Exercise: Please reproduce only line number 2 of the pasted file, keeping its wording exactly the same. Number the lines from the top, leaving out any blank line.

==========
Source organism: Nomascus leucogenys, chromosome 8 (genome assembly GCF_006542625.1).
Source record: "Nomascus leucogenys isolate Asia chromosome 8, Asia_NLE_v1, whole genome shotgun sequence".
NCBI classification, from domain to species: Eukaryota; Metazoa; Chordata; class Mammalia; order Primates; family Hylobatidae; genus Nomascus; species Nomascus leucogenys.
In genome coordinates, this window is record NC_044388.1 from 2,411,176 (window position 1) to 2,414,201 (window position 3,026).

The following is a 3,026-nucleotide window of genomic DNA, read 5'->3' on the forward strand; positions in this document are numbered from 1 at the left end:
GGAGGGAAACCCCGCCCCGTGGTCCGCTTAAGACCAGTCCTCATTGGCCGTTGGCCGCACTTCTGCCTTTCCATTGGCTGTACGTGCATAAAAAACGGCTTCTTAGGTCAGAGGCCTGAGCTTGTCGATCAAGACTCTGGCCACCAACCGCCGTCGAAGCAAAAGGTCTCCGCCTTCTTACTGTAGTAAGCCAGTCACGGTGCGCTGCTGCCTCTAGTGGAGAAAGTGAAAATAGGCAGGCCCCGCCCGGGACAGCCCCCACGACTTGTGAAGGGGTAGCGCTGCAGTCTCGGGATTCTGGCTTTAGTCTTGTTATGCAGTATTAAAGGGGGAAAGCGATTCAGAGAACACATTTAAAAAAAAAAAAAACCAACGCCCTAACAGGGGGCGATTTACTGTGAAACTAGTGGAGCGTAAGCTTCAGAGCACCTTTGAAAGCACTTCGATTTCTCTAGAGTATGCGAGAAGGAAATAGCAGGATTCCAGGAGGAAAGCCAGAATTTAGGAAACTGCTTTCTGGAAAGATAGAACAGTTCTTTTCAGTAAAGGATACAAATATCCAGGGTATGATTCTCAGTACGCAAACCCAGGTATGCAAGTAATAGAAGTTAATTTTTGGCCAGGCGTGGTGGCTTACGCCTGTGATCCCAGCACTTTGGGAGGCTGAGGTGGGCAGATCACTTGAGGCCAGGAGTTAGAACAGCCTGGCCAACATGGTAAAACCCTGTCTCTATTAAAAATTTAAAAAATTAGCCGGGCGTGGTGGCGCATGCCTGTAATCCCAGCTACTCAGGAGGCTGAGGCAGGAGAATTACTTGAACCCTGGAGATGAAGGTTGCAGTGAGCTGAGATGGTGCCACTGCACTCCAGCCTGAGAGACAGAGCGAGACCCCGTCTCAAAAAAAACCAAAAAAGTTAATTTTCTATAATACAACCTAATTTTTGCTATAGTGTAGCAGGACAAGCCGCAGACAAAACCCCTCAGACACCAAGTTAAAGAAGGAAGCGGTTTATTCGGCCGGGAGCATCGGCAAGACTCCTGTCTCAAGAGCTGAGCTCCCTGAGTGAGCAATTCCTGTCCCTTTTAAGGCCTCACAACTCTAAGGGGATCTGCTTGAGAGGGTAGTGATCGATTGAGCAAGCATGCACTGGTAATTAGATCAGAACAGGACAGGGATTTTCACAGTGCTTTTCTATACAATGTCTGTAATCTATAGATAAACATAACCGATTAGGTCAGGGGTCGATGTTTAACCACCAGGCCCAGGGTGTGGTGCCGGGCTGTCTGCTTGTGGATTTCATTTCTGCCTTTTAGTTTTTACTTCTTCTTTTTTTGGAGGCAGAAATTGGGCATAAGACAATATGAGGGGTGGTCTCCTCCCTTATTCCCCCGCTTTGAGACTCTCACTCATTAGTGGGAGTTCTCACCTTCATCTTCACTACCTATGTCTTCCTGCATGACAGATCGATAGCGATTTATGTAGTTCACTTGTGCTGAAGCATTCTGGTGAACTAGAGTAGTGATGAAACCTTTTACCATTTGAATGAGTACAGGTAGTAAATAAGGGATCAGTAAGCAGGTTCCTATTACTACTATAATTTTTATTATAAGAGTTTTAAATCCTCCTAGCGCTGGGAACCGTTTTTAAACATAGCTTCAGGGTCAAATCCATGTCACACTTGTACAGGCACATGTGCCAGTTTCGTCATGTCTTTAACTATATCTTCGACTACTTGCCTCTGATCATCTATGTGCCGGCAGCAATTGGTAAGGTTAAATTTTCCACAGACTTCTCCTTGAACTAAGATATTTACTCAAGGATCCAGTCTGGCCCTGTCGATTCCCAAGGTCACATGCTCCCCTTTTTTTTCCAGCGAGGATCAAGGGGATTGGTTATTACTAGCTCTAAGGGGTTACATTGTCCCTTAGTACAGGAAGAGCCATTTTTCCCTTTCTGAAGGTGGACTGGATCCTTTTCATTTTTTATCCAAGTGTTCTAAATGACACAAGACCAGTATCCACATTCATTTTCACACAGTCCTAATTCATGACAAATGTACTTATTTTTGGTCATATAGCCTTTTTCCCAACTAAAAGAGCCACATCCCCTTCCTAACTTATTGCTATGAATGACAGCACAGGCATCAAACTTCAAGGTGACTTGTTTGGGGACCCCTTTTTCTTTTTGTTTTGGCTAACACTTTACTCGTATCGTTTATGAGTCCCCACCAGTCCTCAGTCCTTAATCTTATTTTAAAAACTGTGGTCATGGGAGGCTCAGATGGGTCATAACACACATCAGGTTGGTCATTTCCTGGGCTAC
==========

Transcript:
Source record: "Nomascus leucogenys isolate Asia chromosome 8, Asia_NLE_v1, whole genome shotgun sequence".